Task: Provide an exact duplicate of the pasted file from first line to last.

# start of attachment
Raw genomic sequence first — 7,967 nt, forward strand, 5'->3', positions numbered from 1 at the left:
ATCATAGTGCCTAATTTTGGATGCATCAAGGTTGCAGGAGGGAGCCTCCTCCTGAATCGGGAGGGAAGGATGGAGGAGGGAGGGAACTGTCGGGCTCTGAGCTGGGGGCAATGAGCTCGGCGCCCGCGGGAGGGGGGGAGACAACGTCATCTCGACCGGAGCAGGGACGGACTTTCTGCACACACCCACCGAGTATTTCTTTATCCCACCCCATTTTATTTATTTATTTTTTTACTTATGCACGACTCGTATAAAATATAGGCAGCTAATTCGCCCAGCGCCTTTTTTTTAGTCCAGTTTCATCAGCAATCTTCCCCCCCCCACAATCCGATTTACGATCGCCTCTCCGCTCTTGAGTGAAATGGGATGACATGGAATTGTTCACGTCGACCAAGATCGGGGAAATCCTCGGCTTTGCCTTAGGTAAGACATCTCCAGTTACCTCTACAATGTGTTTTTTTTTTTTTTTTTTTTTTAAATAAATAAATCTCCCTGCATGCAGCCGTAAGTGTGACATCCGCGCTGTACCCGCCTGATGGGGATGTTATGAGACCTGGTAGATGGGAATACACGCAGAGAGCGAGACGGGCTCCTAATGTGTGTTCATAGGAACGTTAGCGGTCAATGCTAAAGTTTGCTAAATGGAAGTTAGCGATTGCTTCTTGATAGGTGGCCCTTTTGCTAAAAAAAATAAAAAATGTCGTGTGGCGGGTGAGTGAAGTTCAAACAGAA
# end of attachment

Raw genomic sequence first — 7,967 nt, forward strand, 5'->3', positions numbered from 1 at the left:
ATCATAGTGCCTAATTTTGGATGCATCAAGGTTGCAGGAGGGAGCCTCCTCCTGAATCGGGAGGGAAGGATGGAGGAGGGAGGGAACTGTCGGGCTCTGAGCTGGGGGCAATGAGCTCGGCGCCCGCGGGAGGGGGGGAGACAACGTCATCTCGACCGGAGCAGGGACGGACTTTCTGCACACACCCACCGAGTATTTCTTTATCCCACCCCATTTTATTTATTTATTTTTTTACTTATGCACGACTCGTATAAAATATAGGCAGCTAATTCGCCCAGCGCCTTTTTTTTAGTCCAGTTTCATCAGCAATCTTCCCCCCCCCACAATCCGATTTACGATCGCCTCTCCGCTCTTGAGTGAAATGGGATGACATGGAATTGTTCACGTCGACCAAGATCGGGGAAATCCTCGGCTTTGCCTTAGGTAAGACATCTCCAGTTACCTCTACAATGTGTTTTTTTTTTTTTTTTTTTTTTAAATAAATAAATCTCCCTGCATGCAGCCGTAAGTGTGACATCCGCGCTGTACCCGCCTGATGGGGATGTTATGAGACCTGGTAGATGGGAATACACGCAGAGAGCGAGACGGGCTCCTAATGTGTGTTCATAGGAACGTTAGCGGTCAATGCTAAAGTTTGCTAAATGGAAGTTAGCGATTGCTTCTTGATAGGTGGCCCTTTTGCTAAAAAAAATAAAAAATGTCGTGTGGCGGGTGAGTGAAGTTCAAACAGAA